Disadvantages to TDF

There are three disadvantages to using tires as a fuel source. Two of the disadvantages are cost related. The first is that only certain types of boilers are suited for burning tires. Comment kilns are the best right now. Existing boilers can be modified to meet the requirement for such high temperatures. These modification can be expensive depending on the model. The second disadvantage is the processing processing fees. The tire must first be prepared to fit the specific boiler to be used, this could mean burning the whole tire or a finely ground powder. Finally, unless the whole tire is burned, there is a certain percentage of waste created. Until the cost of processing and equipment are lowered the use of TDF will be limited.

Using Recycled Rubber in Asphalt

The Other popular option, currently being employed, is using scrap tires in production of asphalt. Research for using rubber in asphalt was first started by Charles H. McDonald in the 1960¹s. Since then several processes have been developed using this idea. For example the McDonald process which uses 25% crumb and 75% asphalt, or the Arco process which uses 18-22% crumb rubber in hot asphalt cement, and Exxon process composed of 18% finely pulverized rubber. Advantages to Rubberized Asphalt The advantages of rubberized asphalt is based its improved performance over normal pavement. The asphalt containing rubber is more resistant to fatigue and resistant to wear. It also has strong adhesive and cohesive quality for better traction. Rubberized asphalt also reduces the noise level produced. Finally, using scrap tires in the production of pavement on average consumes 1000 tires per mile of one lane. Disadvantages of Rubberized Asphalt The disadvantages to using rubber in asphalt are also cost related. The overall cost of production is 2.4 times greater then regular pavement. It also requires specialized spraying and surfacing equipment, which lead to more expense. There has been a growing use of this product throughout the U.S. despite the cost. The city of Phoenix has a very high percentage of their road system utilizing this technique. The Government has also added to the incentive through funding and a Federal Mandate for the use of crumb rubber in 10% of all federal paving projects in 1996. This is supposed to be increased to 20% by 1997.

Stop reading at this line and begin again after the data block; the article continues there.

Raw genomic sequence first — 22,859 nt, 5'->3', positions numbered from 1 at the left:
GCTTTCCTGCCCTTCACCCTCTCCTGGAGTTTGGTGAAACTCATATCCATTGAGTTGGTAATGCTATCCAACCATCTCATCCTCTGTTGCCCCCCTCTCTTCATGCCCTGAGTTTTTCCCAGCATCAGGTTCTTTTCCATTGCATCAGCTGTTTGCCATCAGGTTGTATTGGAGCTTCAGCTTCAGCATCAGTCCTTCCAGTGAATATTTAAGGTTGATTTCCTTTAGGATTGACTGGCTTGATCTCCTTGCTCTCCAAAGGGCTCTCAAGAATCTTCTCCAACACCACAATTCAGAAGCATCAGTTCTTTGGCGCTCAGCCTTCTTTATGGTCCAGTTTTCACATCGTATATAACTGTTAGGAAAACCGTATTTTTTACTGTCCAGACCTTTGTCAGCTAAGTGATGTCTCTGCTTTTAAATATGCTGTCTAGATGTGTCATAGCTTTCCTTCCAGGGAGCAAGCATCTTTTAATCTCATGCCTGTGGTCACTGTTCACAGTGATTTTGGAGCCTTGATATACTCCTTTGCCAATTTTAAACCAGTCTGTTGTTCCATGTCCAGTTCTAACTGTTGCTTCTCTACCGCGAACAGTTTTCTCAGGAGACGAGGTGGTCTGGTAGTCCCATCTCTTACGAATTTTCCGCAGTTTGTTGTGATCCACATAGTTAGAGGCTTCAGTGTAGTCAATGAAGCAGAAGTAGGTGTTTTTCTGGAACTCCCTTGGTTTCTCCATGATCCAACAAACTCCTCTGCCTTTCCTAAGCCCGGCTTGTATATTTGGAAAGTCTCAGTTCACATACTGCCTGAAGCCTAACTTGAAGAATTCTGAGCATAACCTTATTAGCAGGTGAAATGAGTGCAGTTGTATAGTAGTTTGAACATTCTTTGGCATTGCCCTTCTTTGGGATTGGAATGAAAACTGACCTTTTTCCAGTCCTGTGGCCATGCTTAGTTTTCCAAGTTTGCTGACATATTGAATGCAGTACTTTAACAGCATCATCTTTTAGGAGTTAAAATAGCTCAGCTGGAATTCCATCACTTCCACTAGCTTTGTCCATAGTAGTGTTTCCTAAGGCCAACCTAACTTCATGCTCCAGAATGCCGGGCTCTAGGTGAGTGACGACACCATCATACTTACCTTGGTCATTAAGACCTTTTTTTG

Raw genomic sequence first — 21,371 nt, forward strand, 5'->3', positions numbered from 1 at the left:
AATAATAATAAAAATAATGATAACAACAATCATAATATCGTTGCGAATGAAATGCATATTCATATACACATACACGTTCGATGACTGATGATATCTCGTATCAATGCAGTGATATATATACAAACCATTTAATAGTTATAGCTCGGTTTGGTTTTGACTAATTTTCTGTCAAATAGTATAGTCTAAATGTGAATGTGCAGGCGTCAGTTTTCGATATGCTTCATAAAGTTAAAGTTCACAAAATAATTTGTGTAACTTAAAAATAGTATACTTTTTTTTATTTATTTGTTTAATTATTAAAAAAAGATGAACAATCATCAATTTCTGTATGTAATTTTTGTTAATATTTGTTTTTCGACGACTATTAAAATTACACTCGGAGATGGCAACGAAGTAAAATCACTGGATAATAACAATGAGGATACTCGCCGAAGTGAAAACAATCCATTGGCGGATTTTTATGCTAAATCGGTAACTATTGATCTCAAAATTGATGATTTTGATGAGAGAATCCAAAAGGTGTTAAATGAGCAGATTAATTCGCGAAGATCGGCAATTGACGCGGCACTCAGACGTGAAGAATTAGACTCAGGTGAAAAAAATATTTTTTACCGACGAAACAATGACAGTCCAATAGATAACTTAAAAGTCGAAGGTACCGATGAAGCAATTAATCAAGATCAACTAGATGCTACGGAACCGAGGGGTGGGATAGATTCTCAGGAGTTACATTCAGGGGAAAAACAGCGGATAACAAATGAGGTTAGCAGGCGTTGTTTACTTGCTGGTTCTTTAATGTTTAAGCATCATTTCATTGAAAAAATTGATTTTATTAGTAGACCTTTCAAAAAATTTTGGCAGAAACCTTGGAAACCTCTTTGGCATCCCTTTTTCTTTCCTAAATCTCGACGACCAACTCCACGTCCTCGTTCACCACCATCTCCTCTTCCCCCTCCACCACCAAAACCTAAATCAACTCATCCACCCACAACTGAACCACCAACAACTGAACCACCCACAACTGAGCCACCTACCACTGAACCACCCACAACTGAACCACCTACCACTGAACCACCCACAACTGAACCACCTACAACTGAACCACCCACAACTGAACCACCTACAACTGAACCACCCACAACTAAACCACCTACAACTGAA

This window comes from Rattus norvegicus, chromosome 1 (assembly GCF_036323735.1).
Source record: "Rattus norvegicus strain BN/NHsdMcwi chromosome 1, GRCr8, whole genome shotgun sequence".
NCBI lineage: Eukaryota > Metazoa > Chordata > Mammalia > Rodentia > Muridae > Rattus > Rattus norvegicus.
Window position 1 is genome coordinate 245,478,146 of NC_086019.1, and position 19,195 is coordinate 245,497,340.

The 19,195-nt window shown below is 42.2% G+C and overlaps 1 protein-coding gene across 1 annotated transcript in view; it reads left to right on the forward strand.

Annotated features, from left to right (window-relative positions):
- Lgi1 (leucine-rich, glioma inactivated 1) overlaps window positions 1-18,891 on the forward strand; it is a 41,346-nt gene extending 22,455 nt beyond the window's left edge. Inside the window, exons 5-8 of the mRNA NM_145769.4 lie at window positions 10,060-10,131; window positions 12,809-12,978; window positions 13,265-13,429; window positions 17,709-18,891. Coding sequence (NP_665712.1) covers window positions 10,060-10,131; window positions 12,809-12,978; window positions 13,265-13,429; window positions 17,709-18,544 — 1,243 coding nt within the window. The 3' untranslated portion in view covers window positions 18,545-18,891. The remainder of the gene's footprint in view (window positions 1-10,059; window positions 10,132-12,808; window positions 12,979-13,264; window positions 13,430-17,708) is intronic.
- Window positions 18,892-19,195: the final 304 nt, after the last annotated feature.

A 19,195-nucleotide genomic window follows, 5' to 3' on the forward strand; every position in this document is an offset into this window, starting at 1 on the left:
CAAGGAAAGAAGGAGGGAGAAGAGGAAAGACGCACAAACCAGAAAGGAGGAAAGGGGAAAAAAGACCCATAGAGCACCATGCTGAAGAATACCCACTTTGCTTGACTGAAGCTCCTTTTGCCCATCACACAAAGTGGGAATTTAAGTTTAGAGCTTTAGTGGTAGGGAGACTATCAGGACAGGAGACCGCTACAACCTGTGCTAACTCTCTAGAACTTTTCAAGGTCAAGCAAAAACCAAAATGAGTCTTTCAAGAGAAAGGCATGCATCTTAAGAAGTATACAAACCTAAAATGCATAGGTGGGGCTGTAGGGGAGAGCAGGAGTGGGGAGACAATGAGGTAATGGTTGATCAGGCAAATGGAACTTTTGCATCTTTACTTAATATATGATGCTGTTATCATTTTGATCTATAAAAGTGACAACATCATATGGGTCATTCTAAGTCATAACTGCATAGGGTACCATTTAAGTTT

Rain Trap System

Of the other ideas we found for recycling tires we research two that had the best chance of success based on their practicality and usefulness. The first idea was developed by a private company and is targeted for private investment. Their product is call the rain trap system. This system involves the use of slit tires to form a barrier under the soil of a golf course. This would reduce the amount of irrigation by keeping the water within reach of the grass roots. I t would also prevent fertilizers from entering the ground water. In addition the system reduces the quantity of fertilizer required because it would be only be dissipating from use not run off. This solution is aim at private companies building golf courses, it is not a practical option for government involvement. The purposed plan would consume 1,231,166 tires per course. In 1994 alone 381 golf courses were built. This ideas is economically feasible and a practical solution to problems face by golf courses, especially in arid regions, however it is a limited use for a growing problem.